I know that you rely on working with partners in the integration joint boards in North Ayrshire, East Ayrshire and South Ayrshire. Presumably, they all run at different paces. What factors do you rely on that are outwith your control but impact on delivering the successful transformation strategy that we seek?

John Burns

We can manage much of it in the health and care system, and the strength of our partnership is important there. You are right to say that the three boards are different and work at different paces, but we work well together. As we look forwards, the biggest change, which Elaine Mead referred to in her earlier responses, is about ensuring that we have the right communication about change with our communities. As she highlighted, we are looking to work and engage with communities about the need for change, why it is important and what it will give our communities, not what it will take away, in terms of having sustainable services with expertise when it is needed.

Forgive me, Mr Burns, but communication is in your control. Mr Coffey asked you what factors are not in your control.

John Burns

There are factors that are not in our control. If we cannot get the workforce, that is not something that we have direct control over. We work with NHS Education for Scotland on training for posts, but we need to work with our communities. I absolutely accept that communication is in our control, but the ability to influence and impact change sometimes requires that control to be shared with our communities, so that it is not just us who are moving forward, but all of us together.

Willie Coffey

What I meant, convener, is that the pace of change on health and social care is different in the three council areas, so the health board does not really have full control over discharges from Crosshouse hospital. It works well with partners but, as I understand from previous discussions, the pace differs. How can we help move that along a bit faster, so that all three councils operate at the same pace in a system that, we hope, will successfully fulfil the health and social care integration agenda?

John Burns

All three Ayrshire councils are working on that. We recognise that they are in different places, and some of that is because their reform in social care is at different places. One thing that we should and could encourage is the sharing of best practice across health and social care systems.

Willie Coffey

You project an additional overspend of £30 million for 2019-20, but we know from the budget that you have been allocated an extra £25 million. Can you assure the committee that you will balance the budget? In prior papers, you have stated that you will, but are you confident that you can achieve that in the immediate coming years?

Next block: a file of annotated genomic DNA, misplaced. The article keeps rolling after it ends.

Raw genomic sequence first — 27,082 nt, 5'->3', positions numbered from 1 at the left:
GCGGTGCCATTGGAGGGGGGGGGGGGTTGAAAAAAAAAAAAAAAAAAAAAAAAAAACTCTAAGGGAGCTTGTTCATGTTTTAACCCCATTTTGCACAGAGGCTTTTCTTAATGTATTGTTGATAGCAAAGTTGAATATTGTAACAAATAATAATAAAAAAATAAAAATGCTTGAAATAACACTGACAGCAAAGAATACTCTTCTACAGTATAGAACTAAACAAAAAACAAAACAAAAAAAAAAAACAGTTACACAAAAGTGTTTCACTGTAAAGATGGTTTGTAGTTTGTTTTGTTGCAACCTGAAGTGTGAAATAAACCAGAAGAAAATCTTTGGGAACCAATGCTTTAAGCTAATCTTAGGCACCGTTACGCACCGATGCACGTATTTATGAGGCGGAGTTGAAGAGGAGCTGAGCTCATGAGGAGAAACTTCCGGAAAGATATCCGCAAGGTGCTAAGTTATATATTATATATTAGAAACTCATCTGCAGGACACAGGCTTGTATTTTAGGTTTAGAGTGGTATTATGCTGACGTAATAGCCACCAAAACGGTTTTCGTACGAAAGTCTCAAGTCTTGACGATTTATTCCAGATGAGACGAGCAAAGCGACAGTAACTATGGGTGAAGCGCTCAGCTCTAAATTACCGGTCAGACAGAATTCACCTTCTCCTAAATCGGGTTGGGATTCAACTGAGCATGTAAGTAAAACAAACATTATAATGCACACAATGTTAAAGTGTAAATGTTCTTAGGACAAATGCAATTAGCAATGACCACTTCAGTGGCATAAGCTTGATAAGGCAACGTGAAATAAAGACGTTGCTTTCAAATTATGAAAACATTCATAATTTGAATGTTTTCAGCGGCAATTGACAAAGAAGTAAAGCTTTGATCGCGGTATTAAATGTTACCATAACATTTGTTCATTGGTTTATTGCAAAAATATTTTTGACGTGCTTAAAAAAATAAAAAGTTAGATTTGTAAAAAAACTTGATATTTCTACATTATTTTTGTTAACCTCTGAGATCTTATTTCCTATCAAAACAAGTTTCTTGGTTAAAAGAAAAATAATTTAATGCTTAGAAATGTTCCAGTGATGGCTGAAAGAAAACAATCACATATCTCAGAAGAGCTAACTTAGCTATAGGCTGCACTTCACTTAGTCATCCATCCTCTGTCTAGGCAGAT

John Burns

I am confident that we are doing everything possible to achieve that, and it is absolutely our intent. The cabinet secretary’s position is that we should plan our revenue over a three-year period, hence the three-year plan that we are developing. We are clear that we need to deliver a balanced budget.

Liam Kerr (North East Scotland) (Con)

None of the issues that we are hearing about is unique or new. Why did the planning for transformation not start earlier? Did the Scottish Government not pick up any of the issues coming down the line through monitoring?

John Burns

As I said, we recognised in 2016-17 that the level and pace of change in Ayrshire and Arran were not sufficient and that we needed to look more widely at transformation. We were seeing financial pressures at that point. We had been able to balance our books and deliver efficiencies over many years, but 2016-17 was the first year when we saw that difficulty. At that point, we started our work to develop the programme that we have today.

Anas Sarwar (Glasgow) (Lab)

I will come on to the workforce challenges in a second, but I want to pick up from where Colin Beattie left off. Professor Mead, you said that the current model of care is “not sustainable”. We all probably agree with that, but is it because of budgetary pressures and the need to make efficiency savings and cuts, because we have workforce pressures and simply do not have the staff to deliver the service sustainably, or because there have been so many advances in medicine and medical technology that it is simply not right to keep the model as it is? Which one of those three is it?

Professor Mead

I believe that it is all three. That is the combination that we are all challenged by and are here to celebrate. There has been such fantastic innovation and progress in medical technologies over the years. We are keeping people alive for longer, and therefore their requirements and needs are more extensive. We have innovation, new technology and new drugs. Just in NHS Highland, we have had a 35 per cent increase in the cost of hospital acute drugs in the past five years. We need to give those drugs to our patients.

Taking the example of Skye, if you had the budget and the GPs, would you still want to reduce out-of-hours services on Skye?

Professor Mead

We would always want to look at best value and make absolutely sure that we have the right model. We are not looking to change the models because of money; actually, we are not able to recruit the GPs. Particularly in Highland, which is maybe a barometer of some of the changes in the rest of Scotland, we see most acutely the pressures due to the inability to recruit staff. There is a need to make the public understand that we cannot have everything in the way that we have always had it. We want to be able to reconfigure things that are really not best value and not necessary while maintaining safe services. We will never compromise on safety in our services.

Just to clarify, are you saying that, if there were adequate numbers of GPs and adequate funding, there would not be a reduction in out-of-hours services on Skye?